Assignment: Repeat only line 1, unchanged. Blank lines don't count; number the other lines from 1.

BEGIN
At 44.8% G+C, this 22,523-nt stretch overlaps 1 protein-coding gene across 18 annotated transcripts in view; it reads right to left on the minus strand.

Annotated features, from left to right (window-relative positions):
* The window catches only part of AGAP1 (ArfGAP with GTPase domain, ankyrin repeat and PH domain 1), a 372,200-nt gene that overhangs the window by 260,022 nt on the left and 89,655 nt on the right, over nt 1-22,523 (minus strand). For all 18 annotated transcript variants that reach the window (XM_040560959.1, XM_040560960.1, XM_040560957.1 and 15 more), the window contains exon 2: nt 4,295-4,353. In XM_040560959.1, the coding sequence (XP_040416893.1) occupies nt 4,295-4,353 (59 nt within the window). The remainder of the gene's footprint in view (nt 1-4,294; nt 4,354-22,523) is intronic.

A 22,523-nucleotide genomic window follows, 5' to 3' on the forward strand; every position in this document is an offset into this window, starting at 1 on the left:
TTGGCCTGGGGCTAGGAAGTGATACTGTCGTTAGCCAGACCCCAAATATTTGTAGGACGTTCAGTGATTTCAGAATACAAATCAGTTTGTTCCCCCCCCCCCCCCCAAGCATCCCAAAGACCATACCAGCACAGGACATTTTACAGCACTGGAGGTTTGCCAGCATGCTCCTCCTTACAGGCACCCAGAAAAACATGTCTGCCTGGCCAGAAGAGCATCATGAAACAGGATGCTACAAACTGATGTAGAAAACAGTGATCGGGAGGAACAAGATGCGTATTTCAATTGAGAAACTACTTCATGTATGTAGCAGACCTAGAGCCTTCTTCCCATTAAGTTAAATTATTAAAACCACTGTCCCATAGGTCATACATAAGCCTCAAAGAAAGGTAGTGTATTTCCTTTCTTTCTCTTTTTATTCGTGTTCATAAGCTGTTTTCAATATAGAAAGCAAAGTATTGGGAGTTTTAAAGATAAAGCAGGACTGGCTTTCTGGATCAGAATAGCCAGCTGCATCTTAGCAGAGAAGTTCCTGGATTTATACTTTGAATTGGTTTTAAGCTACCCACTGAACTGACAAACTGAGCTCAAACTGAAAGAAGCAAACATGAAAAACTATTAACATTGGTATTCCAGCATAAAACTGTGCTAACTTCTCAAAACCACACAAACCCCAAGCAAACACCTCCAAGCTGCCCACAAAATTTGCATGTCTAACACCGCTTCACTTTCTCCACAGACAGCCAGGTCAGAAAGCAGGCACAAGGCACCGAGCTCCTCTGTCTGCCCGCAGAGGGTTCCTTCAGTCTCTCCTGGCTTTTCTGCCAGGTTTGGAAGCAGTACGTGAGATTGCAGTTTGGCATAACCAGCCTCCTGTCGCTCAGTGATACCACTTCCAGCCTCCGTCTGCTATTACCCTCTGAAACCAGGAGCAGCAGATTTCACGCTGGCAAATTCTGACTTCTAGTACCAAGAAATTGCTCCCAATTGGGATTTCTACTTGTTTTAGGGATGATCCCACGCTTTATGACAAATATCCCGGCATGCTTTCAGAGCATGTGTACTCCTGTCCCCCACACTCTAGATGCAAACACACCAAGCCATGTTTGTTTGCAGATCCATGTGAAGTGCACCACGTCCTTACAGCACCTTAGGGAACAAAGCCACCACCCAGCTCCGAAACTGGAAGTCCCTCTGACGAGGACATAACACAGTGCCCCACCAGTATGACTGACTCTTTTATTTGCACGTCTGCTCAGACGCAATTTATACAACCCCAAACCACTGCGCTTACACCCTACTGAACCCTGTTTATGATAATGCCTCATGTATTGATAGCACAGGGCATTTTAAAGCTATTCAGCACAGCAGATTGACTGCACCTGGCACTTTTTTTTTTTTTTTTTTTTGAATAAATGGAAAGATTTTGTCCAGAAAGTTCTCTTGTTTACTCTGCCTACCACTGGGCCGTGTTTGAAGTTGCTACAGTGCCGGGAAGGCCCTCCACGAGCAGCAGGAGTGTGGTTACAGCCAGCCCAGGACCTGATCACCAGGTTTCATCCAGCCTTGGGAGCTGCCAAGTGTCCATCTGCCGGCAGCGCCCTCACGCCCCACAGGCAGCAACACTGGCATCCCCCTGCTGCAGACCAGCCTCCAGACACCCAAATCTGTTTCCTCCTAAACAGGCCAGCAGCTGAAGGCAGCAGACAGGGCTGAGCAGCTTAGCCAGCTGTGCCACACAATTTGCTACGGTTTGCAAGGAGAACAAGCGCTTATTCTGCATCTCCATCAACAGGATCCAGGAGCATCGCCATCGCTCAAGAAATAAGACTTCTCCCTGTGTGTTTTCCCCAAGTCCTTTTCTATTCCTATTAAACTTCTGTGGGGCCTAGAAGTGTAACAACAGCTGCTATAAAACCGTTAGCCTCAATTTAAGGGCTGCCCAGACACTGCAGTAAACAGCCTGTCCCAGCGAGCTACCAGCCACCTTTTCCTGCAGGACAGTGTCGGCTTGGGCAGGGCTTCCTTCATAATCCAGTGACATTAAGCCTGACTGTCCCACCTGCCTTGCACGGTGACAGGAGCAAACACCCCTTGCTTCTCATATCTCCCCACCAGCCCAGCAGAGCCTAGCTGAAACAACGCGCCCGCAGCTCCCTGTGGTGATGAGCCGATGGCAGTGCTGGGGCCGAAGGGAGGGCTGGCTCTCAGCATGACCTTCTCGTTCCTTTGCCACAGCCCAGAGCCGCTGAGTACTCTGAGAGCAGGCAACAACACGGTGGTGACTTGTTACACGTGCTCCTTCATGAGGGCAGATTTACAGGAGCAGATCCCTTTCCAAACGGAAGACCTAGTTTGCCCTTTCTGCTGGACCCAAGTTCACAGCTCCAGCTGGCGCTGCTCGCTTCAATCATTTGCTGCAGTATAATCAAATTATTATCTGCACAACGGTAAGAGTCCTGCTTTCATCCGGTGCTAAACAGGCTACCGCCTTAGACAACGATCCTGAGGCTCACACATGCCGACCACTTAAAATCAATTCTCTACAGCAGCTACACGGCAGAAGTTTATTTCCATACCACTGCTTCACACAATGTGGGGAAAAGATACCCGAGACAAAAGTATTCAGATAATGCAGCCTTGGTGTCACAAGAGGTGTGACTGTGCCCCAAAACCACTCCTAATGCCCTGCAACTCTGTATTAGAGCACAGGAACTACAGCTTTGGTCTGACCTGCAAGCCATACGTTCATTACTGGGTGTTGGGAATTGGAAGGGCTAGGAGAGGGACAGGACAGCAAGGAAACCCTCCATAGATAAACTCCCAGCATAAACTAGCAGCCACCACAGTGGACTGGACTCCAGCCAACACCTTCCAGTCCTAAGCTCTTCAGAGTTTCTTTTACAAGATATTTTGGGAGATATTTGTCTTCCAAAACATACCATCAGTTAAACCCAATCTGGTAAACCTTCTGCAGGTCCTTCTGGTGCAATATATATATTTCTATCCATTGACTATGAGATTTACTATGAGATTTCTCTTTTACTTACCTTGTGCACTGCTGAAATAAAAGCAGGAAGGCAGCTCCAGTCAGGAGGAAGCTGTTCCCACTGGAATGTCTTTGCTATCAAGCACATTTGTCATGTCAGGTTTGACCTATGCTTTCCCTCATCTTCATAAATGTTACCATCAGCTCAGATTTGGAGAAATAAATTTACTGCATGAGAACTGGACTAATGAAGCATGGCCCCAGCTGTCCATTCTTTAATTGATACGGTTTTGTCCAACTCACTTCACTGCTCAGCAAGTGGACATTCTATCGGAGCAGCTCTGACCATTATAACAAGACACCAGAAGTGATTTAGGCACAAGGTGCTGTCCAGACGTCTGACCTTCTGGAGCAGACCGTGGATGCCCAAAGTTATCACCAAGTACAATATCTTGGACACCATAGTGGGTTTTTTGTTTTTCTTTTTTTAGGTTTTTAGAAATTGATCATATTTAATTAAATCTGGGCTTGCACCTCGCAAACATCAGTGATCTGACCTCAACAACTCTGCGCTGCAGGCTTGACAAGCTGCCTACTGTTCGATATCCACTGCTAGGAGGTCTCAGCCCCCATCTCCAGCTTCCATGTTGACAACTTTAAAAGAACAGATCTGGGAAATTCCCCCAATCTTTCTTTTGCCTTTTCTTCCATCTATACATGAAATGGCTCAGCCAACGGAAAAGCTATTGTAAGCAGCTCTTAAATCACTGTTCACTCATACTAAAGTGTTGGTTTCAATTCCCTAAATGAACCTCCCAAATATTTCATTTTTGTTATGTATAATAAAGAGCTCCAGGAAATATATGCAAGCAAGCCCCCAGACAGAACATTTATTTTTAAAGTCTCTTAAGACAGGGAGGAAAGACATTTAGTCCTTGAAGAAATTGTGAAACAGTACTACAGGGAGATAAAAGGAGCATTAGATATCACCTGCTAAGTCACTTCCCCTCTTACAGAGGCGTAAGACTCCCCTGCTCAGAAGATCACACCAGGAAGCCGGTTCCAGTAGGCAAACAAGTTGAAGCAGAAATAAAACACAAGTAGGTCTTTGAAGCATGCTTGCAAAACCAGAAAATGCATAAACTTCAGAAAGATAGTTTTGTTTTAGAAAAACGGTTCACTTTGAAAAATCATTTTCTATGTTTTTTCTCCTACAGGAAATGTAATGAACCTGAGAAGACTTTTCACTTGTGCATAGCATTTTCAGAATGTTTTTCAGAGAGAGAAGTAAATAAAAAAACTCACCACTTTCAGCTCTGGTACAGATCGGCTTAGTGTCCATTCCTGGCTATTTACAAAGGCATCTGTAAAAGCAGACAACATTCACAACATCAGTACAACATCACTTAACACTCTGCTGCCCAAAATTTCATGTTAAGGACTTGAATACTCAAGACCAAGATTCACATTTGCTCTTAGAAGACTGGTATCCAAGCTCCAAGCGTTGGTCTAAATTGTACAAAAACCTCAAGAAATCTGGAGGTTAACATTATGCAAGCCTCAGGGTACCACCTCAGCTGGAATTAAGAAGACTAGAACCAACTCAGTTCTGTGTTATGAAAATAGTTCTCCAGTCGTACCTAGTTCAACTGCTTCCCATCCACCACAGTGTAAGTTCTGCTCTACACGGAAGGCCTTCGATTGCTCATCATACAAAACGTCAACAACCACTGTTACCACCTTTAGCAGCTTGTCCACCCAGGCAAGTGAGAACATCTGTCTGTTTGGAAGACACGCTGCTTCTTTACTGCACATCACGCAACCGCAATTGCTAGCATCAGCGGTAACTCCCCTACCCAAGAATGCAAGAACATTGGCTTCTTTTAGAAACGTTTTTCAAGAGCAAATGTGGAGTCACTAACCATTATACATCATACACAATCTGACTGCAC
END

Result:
At 44.8% G+C, this 22,523-nt stretch overlaps 1 protein-coding gene across 18 annotated transcripts in view; it reads right to left on the minus strand.